Anyway it depends on who you are writing for. If you are writing for people outside of science, you can use humour. But if you are trying to communicate your work to your colleagues, editors, peer-reviewers and colleagues in the field might not appreciate jokes in research papers.
A Physicist told me an interesting story...This humor is exceedingly dry.
It was about a paper "The Origin of the Chemical Elements" by R. Alpher, H. Bethe, and G. Gamow, published 1948, in The Physical Review, Vol. 73, page 803. The humor is well hidden. Bethe did not see the paper until, to his surprise, it appeared in print. He had not written a word of it, nor done any of the work; it was all new to him.
His name had been added as a joke by George Gamow. Gamow couldn't resist the unique opportunity to have a paper that was a pun on the first three letters of the Greek alphabet: alpha, beta, and gamma.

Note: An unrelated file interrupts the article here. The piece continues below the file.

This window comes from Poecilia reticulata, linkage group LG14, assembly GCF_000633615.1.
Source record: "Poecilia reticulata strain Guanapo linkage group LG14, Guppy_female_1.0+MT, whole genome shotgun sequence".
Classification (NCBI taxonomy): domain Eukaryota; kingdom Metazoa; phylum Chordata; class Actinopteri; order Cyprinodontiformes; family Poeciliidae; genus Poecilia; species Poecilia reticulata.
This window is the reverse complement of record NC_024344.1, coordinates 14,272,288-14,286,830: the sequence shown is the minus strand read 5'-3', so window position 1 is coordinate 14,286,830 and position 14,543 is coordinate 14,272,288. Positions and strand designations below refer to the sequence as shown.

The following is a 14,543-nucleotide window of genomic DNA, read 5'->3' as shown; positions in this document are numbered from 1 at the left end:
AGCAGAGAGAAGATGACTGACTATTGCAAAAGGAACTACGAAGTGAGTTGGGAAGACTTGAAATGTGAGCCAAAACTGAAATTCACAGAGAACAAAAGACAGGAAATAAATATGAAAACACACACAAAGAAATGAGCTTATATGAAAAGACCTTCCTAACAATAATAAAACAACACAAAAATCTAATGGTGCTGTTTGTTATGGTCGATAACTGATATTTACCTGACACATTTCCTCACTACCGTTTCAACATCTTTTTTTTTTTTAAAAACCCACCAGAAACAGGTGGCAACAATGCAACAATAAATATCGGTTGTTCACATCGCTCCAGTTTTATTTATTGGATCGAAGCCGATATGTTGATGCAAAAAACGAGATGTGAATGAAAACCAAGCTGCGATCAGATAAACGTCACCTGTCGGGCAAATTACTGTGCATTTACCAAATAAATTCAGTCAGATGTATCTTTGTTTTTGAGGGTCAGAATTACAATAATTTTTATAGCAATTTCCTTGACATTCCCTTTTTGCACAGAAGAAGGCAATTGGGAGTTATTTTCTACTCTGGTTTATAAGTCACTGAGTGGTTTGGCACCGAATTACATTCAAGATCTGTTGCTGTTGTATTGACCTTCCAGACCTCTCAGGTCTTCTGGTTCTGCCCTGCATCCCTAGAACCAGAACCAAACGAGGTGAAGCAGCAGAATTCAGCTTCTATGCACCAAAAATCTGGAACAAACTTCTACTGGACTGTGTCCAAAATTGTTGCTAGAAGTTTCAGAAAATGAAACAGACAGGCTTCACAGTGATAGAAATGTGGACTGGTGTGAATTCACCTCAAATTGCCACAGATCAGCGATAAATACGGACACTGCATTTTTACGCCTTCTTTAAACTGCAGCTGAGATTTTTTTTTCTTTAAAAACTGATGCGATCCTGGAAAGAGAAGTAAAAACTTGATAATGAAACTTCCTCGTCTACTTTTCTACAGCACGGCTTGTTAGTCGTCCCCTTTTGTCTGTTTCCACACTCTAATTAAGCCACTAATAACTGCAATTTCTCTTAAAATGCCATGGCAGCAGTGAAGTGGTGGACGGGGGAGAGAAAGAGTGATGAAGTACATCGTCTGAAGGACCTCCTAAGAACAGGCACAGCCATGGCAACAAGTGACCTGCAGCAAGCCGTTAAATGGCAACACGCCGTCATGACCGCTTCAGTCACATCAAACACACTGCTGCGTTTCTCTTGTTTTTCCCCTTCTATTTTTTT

Even today, this paper is referred to as the αβγ paper, but usually with a smile.
Well, that is as far as humour in research papers can go!
Q: I come from a very good family that taught me good values. But while I am in school, I find it difficult to maintain my good behaviour. My class mates bully me a lot, use vulgar language all the time, behave very rudely and make me react in a very uncivilized way. This is making me very tense. What should I do?
MR: Sorry to hear that. When you are with people who behave badly you tend to become like them sometimes even if you are a decent person. Even research has proved this: The contagion effects of low-intensity negative behaviors. http://psycnet.apa.org/psycinfo/2015-28930-001